Blackburn Rovers: FA Cup triumphs

The dominance of the southern public school, army and university teams came to an end as the game took root in the industrial midlands and Lancashire.


With the participation of the working-class, both as players and spectators, the game ceased to be the exclusive pursuit of the genteel middle and upper-classes and became a mass spectator sport.


The new breed of clubs built enclosed grounds, charged admission and were run for profit. Intense competition led to players being poached by one club from another and financial inducements, forbidden by the FA's strict rules on amateurism, became commonplace.


In 1885 the FA bowed to pressure from clubs like Blackburn Rovers and Aston Villa and recognised professionalism and the balance of power shifted decisively north - no amateur side has appeared in the final since then.

Copyright Historical Football Kits and reproduced by kind permission.

Blackburn Olympic 2 Old Etonians 0 (Extra Time played)

venue Kennington Oval 

date  31 March 1883

The FA Cup went north for the first time but it was the unknown working men's team of Olympic rather than the former grammar school boys of Rovers that achieved the honour. For the second successive season both sides changed shirts because of a colour clash. With the game scoreless after 90 minutes, Olympic showed superior stamina (they were the first team to train specifically for their cup ties) and scored twice in extra time. Their success proved to be the seeds of their downfall, however, as their best players were poached the following season by their rivals and in 1889, Olympic closed down. This was the last final in which any of the old former public school sides would appear.

Blackburn Rovers 2 Queen's Park 0

venue Kennington Oval 

date 4 April 1885

In a remarkable turn of events, the 1885 final was a repeat of the previous year's. Once again. however, Queen's Park started the match as favourites but their long journey to London ended in failure for the second time. Blackburn dominated the game and ran out comfortable winners.


Blackburn Rovers 2 West Bromwich Albion 0 (Replay after 0-0 draw)

venue Kennington Oval: Replayed at The Racecourse Ground, Derby 

date 3 & 10 April 1886

Blackburn Rovers appeared in their third successive final where they were nearly beaten by strong West Bromwich side. The replay took place in Derby, the first time that the final had been played outside London. Rovers led at half-time and could have had a third but the scorer, Sowerbutts, thinking that he was offside, did not appeal to the referee who, later turned out would have awarded the goal. The FA awarded Blackburn a silver shield to commemorate their achievement in winning the competition for the third time in succession. West Brom played in a change kit but Rovers declined to have a team photographs taken before the match so I have not been able to confirm their kit.

Blackburn Rovers 6 The Wednesday 1

venue Kennington Oval 

date 29 March 1890

The first ever "Battle of the Roses" final between a Lancashire and Yorkshire side had Blackburn Rovers starting out as clear favourites. With nine internationals in the side and three survivors from their remarkable three FA Cup triumphs, they were considered one of the strongest teams in the country. Wednesday, who were members of the Football Alliance, a rival competition to the Football League, fielded 11 local lads who were completely overawed by the occasion and were completely outclassed. Both teams changed their shirts for the occasion as they usually turned out in blue and white. According to the Guardian's Knowledge, Blackburn had to get a set of white dress shirts from a london tailor as they had travelled with their normal blue and white tops. The match was the last to be refereed by Major Francis Marindin, formerly the captain of the Royal Engineers and co-founder of the FA Cup.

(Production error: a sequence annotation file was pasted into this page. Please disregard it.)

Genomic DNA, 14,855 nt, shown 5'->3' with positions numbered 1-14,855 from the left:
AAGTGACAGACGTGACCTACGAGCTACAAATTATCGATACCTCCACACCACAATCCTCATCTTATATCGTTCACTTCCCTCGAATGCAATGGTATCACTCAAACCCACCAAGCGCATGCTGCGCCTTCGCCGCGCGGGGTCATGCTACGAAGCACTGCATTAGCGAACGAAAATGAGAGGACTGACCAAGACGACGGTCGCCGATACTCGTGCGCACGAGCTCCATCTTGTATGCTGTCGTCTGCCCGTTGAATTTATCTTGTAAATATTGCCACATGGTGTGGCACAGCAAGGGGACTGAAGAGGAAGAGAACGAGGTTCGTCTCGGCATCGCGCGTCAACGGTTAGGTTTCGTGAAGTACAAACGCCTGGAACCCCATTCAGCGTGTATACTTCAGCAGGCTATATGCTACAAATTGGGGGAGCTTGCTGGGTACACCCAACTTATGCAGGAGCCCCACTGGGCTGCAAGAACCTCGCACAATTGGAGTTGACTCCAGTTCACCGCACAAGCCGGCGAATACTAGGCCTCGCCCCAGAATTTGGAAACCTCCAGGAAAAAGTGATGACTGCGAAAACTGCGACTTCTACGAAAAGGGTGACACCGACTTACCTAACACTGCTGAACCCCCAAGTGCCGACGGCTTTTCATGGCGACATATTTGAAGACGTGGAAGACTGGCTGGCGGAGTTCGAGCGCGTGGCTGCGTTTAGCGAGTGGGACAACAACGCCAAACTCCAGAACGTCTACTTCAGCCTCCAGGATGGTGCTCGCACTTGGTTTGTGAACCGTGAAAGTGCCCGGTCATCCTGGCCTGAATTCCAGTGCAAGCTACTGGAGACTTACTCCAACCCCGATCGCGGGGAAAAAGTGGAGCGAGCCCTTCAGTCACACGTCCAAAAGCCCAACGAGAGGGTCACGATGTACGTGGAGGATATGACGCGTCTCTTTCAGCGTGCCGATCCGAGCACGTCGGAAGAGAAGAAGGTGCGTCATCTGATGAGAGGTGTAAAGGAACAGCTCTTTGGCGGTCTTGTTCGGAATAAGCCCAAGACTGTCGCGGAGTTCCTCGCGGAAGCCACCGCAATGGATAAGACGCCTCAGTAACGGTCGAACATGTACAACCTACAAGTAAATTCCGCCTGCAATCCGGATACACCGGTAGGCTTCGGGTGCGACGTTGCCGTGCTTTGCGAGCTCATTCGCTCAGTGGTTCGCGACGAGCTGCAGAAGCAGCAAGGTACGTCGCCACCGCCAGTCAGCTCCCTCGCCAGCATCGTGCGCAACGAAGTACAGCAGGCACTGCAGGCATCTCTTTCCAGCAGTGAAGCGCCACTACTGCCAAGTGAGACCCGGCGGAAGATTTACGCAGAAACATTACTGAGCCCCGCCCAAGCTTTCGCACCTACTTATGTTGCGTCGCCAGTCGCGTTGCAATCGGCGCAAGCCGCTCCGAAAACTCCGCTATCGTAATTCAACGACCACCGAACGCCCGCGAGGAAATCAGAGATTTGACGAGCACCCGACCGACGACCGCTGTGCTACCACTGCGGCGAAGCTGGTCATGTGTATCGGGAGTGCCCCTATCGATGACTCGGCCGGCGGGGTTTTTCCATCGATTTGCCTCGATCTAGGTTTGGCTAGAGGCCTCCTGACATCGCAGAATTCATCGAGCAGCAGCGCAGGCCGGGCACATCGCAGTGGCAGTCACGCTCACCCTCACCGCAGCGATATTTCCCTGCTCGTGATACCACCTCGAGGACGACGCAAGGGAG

Blackburn Rovers 3 Notts County 1

venue Kennington Oval 

date 21 March 1891

A week before the final, Blackburn and Notts County met in a league game, which County won 7-1. Few thought that the match was anything other than a forgone conclusion but the Rovers team proved superior on the day and led 3-0 at half-time. County pulled one back in the 71st minute but could not save the game and Blackburn had equaled the record of Wanderers with their fifth FA Cup win.

Blackburn Rovers 3 Huddersfield Town 1

venue Wembley Stadium 

date 21 April 1928

Huddersfield, lying second in Division One, started the match as hot favourites. On their way to the final they had thrashed Spurs 6-1 and twice scored four goals. Blackburn, on the other hand, had narrowly avoided relegation. Rovers scored after only 30 seconds, the fastest goal scored in a Wembley final, and added a second before half-time. After the interval Huddersfield narrowed the gap but when Rovers added a third, the cup was theirs for the sixth time.

Blackburn Rovers 3 v 1 Huddersfield Town, 21/04/1928 FA Cup Final. Rovers played in 'Away' colours of plain blue. Attendance 92,041.

Rovers scorers:

Puddefoot Goal 30 seconds; McLean Goal 22 minutes; Roscamp Goal 85 minutes.


Puddefoot's goal on 30 seconds was the fastest ever FA Cup Final goal until Louis Saha scored a goal after 28 seconds for Everton v Chelsea in the 2009 FA Cup Final.

Rovers fans sing the FA Cup hymn, Abide with Me.
Rovers fans sing the FA Cup hymn, Abide with Me.